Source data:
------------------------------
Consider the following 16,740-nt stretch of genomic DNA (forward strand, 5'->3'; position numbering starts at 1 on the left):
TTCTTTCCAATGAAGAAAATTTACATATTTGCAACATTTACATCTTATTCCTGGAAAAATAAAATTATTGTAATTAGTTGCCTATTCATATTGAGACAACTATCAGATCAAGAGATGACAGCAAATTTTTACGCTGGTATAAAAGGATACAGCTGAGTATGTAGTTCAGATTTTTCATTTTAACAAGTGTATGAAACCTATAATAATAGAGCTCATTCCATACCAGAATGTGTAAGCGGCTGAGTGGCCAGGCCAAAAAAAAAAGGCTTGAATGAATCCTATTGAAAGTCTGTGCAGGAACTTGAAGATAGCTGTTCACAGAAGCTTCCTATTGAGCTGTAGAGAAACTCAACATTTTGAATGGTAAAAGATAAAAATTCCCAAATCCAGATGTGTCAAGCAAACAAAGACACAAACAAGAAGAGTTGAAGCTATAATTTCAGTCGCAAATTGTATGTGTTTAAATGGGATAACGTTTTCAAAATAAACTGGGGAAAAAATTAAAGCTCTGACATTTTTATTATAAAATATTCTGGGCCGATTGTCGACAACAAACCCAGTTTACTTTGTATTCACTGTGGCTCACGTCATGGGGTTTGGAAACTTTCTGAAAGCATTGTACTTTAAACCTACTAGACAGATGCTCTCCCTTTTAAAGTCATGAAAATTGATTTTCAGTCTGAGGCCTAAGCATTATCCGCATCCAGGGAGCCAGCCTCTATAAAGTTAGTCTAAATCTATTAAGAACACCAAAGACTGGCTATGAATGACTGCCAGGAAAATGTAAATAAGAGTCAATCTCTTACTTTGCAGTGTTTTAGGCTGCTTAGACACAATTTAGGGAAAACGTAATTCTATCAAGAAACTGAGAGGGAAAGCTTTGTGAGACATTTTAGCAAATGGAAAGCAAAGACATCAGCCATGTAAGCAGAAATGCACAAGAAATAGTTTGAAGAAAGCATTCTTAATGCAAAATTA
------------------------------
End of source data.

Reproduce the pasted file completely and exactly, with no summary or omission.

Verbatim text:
Consider the following 16,740-nt stretch of genomic DNA (forward strand, 5'->3'; position numbering starts at 1 on the left):
TTCTTTCCAATGAAGAAAATTTACATATTTGCAACATTTACATCTTATTCCTGGAAAAATAAAATTATTGTAATTAGTTGCCTATTCATATTGAGACAACTATCAGATCAAGAGATGACAGCAAATTTTTACGCTGGTATAAAAGGATACAGCTGAGTATGTAGTTCAGATTTTTCATTTTAACAAGTGTATGAAACCTATAATAATAGAGCTCATTCCATACCAGAATGTGTAAGCGGCTGAGTGGCCAGGCCAAAAAAAAAAGGCTTGAATGAATCCTATTGAAAGTCTGTGCAGGAACTTGAAGATAGCTGTTCACAGAAGCTTCCTATTGAGCTGTAGAGAAACTCAACATTTTGAATGGTAAAAGATAAAAATTCCCAAATCCAGATGTGTCAAGCAAACAAAGACACAAACAAGAAGAGTTGAAGCTATAATTTCAGTCGCAAATTGTATGTGTTTAAATGGGATAACGTTTTCAAAATAAACTGGGGAAAAAATTAAAGCTCTGACATTTTTATTATAAAATATTCTGGGCCGATTGTCGACAACAAACCCAGTTTACTTTGTATTCACTGTGGCTCACGTCATGGGGTTTGGAAACTTTCTGAAAGCATTGTACTTTAAACCTACTAGACAGATGCTCTCCCTTTTAAAGTCATGAAAATTGATTTTCAGTCTGAGGCCTAAGCATTATCCGCATCCAGGGAGCCAGCCTCTATAAAGTTAGTCTAAATCTATTAAGAACACCAAAGACTGGCTATGAATGACTGCCAGGAAAATGTAAATAAGAGTCAATCTCTTACTTTGCAGTGTTTTAGGCTGCTTAGACACAATTTAGGGAAAACGTAATTCTATCAAGAAACTGAGAGGGAAAGCTTTGTGAGACATTTTAGCAAATGGAAAGCAAAGACATCAGCCATGTAAGCAGAAATGCACAAGAAATAGTTTGAAGAAAGCATTCTTAATGCAAAATTA